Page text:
What Is Gross Yield?
The gross yield of an investment is its profit before taxes and expenses are deducted. Gross yield is expressed in percentage terms. It is calculated as the annual return on an investment (before taxes and expenses) divided by the current price of the investment.
- Gross yield is the overall return on an investment without deducting taxes and expenses.
- Gross yield may be used to compare the relative returns of various investments including bonds, mutual funds, and rental property.
- Net yield is the real return to the investor.
How Gross Yield Works
Gross yield is a measurement used for many investments including real estate, fixed-income, and mutual funds. But it is only one way to measure the return on an investment. In the case of some investments such as rental property, the difference between gross and net yields can be significant since the income can be substantially eroded by operating expenses, such as maintenance expenditures, insurance, and property taxes.
Mutual fund investors need to carefully watch the difference between the gross and net yields on their investments in order to be certain that fund management fees and brokerage fees, or both, are not taking a big bite out of their real returns.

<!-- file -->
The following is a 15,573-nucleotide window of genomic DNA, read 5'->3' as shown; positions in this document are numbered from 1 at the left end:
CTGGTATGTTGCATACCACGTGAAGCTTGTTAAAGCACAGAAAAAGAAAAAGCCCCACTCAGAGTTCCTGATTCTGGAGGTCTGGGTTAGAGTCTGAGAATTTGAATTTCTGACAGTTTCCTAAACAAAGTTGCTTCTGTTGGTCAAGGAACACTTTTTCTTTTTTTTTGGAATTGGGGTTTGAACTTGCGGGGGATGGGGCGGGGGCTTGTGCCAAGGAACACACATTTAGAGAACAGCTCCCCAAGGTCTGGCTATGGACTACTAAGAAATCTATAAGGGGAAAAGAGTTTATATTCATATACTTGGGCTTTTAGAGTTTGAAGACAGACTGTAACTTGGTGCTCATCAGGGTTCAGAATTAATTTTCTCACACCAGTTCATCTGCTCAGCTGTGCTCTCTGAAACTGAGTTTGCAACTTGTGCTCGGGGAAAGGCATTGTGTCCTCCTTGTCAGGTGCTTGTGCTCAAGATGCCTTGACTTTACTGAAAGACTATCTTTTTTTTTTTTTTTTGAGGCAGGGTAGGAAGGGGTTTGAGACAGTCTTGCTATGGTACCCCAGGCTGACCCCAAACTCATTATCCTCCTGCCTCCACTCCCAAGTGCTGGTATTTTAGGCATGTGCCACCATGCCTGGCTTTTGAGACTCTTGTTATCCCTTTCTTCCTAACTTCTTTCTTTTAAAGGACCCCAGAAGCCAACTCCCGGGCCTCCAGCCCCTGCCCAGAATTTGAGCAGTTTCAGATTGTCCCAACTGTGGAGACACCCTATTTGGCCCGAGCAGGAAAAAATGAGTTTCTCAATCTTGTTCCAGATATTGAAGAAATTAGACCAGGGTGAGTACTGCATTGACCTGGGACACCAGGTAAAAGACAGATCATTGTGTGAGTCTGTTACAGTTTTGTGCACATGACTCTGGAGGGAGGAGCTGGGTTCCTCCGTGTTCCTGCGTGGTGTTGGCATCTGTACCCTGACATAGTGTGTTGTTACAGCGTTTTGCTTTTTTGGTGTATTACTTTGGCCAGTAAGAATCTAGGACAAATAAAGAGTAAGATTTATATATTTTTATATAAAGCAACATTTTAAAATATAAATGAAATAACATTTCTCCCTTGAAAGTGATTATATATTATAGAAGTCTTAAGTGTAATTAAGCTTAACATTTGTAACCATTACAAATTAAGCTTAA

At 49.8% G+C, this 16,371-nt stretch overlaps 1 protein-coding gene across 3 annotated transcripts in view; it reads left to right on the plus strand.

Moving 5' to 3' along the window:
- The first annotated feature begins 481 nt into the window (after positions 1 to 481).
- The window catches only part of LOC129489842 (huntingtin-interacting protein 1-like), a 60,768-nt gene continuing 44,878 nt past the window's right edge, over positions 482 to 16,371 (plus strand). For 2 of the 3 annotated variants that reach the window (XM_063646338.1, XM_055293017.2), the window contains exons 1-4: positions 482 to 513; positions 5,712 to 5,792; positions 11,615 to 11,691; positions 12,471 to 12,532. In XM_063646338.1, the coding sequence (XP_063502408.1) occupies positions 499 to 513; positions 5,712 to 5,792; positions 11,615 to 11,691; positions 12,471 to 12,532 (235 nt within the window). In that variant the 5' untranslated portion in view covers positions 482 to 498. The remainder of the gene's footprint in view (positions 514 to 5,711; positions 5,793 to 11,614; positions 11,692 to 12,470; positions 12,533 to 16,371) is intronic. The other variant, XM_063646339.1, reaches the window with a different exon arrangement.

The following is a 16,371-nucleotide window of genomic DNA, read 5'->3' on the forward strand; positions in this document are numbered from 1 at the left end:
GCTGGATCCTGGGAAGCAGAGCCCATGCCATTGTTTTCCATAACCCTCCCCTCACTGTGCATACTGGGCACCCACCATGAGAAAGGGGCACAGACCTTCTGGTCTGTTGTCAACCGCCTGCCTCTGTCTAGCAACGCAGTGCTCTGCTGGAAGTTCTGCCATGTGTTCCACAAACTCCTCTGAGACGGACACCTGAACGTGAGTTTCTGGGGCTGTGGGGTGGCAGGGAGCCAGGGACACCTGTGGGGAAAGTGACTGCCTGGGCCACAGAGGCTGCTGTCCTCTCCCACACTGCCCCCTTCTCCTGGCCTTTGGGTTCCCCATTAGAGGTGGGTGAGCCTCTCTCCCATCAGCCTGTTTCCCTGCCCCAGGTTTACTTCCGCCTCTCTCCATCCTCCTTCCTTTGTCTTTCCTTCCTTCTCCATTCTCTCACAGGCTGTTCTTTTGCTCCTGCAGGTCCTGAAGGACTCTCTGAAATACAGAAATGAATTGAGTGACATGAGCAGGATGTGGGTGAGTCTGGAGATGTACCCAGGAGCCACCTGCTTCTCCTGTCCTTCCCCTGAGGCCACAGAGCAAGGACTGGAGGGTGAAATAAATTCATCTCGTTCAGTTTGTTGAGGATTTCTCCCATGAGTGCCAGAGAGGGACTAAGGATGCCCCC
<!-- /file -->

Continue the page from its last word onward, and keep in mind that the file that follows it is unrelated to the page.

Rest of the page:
Types of Yields
Common types of yields include nominal yield, current yield, and yield-to-maturity (YTM).
Nominal yield is the coupon rate on a bond divided by its par value. It is the interest rate that a bond issuer promises to pay bond purchasers. The nominal rate is fixed and applies for the entire life of the bond. It may also be called the nominal rate, coupon yield, or coupon rate.
The current yield of a bond equals its annual earnings (or dividends) divided by its current market price. The current yield represents the return an investor would expect if the owner purchased the bond and held it for one full year.
Yield-to-maturity (YTM) is slightly more complex. This is the total return that a bond is anticipated to earn if it is held until it matures. YTM is a long-term bond's yield expressed as an annual rate. It can be thought of as the internal rate of return (IRR) of a bond if the investor holds the bond until maturity and receives all payments as scheduled. Yield to maturity is also called the book yield or redemption yield.
Mutual Fund Yields
Mutual fund yields are reported in two ways—dividend yield and SEC yield. Dividend yields are expressed as an annual percentage of a fund’s portfolio income, also based on the net income received after the fund's associated expenses have been paid.
The SEC yield is based on the yields reported by particular companies as required by the Securities and Exchange Commission (SEC). This is based on an assumption that all of the associated securities are held until maturity.